We all try to present ourselves at our best, whether it be posing nicely for a photo, putting on our best clobber for a night out or writing some pithy comment for our blogs.

Power allows people to take to take it to extremes with censorship and the rest. Stalin 'airbrushed' his photos of people after he had them shot or exiled.

It's not just photos. It's any information that is available to the public.

Now technology allows everyone, to an extent, to do what the powerful have always been able to do.

Airbrush the truth out of their lives.

Look at blogs. You touched on 'blogging honesty' in your last post. How much do we reveal and how much do we 'airbrush' out of what we present for public consumption?

Steve said...

AWB: a very thought provoking response as always and one that may warrant a blog post of its own. And you're right of course: we're all guilty of wielding an airbrush from time to time... the airbrush of convenience, the airbrush of ease, the airbrush of cowardice...

The Sagittarian said...

No point gloating that I always add about 15 years to my age just to get the "gee, you don;'t look that old!" response. I am standing here shallow and ashamed.

Anonymous said...

What a great post!

I'm a regular girl married to a regular guy...and we both much prefer the non-airbrushed look.


And you're a cutie Wonderful Steve!

Tristan said...

Just goes to show that we still live in a misogynist society, sadly. Every time I see a teenage boy looking at these kind of images in magazines like FHM or Nuts, I see another generation of men who objectify women.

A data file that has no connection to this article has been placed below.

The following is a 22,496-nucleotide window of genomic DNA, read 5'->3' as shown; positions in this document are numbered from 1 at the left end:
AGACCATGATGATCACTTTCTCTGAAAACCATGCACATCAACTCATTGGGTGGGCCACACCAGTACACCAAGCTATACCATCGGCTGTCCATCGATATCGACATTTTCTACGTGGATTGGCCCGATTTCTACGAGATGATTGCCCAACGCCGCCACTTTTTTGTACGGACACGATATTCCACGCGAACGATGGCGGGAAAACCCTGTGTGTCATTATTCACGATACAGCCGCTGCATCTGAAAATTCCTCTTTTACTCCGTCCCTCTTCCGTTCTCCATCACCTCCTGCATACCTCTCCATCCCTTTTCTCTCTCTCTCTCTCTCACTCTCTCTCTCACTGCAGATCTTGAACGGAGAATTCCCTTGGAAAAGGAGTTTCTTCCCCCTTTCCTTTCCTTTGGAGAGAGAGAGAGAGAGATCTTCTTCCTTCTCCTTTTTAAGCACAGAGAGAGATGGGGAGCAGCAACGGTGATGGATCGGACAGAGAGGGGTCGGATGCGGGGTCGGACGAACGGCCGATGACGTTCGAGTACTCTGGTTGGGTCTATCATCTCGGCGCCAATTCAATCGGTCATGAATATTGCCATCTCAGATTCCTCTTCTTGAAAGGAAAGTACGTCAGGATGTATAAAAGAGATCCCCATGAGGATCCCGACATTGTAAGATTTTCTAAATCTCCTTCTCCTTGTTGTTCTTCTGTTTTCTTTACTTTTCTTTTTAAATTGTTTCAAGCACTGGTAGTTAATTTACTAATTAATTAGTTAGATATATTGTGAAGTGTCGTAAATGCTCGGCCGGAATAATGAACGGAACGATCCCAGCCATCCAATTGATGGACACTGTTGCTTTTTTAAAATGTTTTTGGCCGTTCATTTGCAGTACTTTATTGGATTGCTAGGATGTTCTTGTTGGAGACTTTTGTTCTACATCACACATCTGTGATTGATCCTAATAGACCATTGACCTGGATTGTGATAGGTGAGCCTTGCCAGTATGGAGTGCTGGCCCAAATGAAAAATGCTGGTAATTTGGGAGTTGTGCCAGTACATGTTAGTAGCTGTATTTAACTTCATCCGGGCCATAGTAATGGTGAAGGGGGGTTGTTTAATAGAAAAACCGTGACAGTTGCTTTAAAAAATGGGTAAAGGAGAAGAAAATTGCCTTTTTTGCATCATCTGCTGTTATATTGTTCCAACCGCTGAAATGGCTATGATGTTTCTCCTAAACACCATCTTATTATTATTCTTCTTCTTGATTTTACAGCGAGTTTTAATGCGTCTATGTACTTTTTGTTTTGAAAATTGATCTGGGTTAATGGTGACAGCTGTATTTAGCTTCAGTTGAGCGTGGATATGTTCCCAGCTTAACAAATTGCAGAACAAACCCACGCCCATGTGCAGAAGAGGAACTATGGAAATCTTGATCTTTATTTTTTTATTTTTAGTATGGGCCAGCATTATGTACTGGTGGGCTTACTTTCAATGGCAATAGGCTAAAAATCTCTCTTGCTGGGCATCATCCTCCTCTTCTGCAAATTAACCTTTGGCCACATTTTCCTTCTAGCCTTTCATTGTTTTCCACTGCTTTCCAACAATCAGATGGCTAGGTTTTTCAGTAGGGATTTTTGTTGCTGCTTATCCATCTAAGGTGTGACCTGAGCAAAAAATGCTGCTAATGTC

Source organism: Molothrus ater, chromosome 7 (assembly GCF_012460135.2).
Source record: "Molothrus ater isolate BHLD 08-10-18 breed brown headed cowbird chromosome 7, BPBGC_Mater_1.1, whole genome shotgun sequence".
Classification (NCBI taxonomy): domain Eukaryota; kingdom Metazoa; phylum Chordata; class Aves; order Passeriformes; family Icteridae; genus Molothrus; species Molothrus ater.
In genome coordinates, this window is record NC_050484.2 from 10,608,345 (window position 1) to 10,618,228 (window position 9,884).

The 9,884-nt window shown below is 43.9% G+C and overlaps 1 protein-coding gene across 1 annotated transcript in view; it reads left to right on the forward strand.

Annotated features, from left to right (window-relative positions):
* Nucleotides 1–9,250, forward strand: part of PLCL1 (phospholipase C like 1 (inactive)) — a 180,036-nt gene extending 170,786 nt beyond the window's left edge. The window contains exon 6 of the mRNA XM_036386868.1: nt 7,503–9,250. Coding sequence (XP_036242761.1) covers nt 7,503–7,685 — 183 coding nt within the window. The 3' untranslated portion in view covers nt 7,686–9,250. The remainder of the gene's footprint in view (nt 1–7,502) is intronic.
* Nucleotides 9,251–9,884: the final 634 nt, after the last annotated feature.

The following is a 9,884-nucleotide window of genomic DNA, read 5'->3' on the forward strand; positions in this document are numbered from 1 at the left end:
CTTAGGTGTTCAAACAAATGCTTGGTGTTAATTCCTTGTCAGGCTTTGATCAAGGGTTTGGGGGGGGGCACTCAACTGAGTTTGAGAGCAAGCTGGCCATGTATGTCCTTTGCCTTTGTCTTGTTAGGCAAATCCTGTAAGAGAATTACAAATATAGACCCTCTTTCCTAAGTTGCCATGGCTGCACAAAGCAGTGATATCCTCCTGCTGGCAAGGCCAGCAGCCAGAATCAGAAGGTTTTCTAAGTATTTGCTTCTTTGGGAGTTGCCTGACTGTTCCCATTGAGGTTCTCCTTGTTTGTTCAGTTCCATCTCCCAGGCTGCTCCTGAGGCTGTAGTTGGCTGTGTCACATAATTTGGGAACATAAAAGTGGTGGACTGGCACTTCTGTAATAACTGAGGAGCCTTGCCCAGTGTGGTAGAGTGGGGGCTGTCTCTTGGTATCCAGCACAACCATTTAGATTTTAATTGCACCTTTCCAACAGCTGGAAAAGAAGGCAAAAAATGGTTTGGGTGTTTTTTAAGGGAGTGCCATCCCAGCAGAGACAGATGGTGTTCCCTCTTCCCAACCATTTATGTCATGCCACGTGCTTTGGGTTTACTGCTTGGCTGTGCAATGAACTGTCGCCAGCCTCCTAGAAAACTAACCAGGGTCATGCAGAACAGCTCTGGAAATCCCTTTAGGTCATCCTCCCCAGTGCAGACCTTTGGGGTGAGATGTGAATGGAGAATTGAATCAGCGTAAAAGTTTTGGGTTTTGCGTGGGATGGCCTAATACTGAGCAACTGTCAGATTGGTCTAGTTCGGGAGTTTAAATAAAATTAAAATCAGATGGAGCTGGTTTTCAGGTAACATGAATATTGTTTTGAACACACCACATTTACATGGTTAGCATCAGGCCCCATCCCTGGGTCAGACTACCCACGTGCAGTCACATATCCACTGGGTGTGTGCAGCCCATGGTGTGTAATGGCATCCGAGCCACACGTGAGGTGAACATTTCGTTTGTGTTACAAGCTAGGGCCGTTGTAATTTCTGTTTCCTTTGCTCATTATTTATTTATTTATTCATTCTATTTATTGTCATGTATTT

MommyHeadache said...

Look you know I think you are wonderful but let's call a stretch mark a stretch mark - sexuality is simply something we are born with. Some people are sexually attracted to shoes and some to red hair, yes, some are even attracted to dwarfs, people without limbs etc. That is the same as you - I don't think it is enlightened of you to fancy this Jasmine woman unairbrushed you simply fancy the roly poly type of woman. For example you probably would not find a woman as thin as Kate Moss attractive but that is just the way you are programmed! You see what I mean?

Steve said...

Amanda, I'm sure you don't look as old as you really are... you just need to be confident. And as for shallowness... well, too much depth is down right boring!

Thank you, Mrs Cheeks - I'm as regular as they come and it's taken me a good few years to be happy with that. But I made it in the end!

Tris: true but sadly it's almost a rite of passage... buying (or more often sneaking a peak at) your first top shelf gentleman's magazine. Some do come through it enlightened but most I'm sure stay forever Neanderthal. Makes you wonder what type of woman would settle for a man like that?

Emma: I do see what you mean but much as I think you are wonderful too you are wrong. ;-) I like women of all types and have fancied women of all types in my time (I just didn't get anywhere with most of them) - big, slim, tall, short, brunette, blonde and red head. I refuse to be tied down on what I consider to be attractive. I think a confident personality is the key to making my jingly bits jangle.

The Joined up Cook said...


Emma and Steve, I think, have highlighted the issue.


I find it difficult to get into a hot sweat over mere appearance, contrary to what most women think men are like.

I wonder if Steve is trying to say the same thing.

It's the personality behind the flesh that matters; or maybe the pheromones.

Yes, the intial impact of 'the body' can matter but not always and after that initial impact it's relatively unimportant.

When I was young I thought I was 'hard-wired' to find petite dark haired women attractive. They were my fantasy.

I fell in love with a redhead and am still married to her and, yes, still love her.

I think Steve is enlightened in the sense that he can see beyond the hardwiring.

Not everyone can.

Steve said...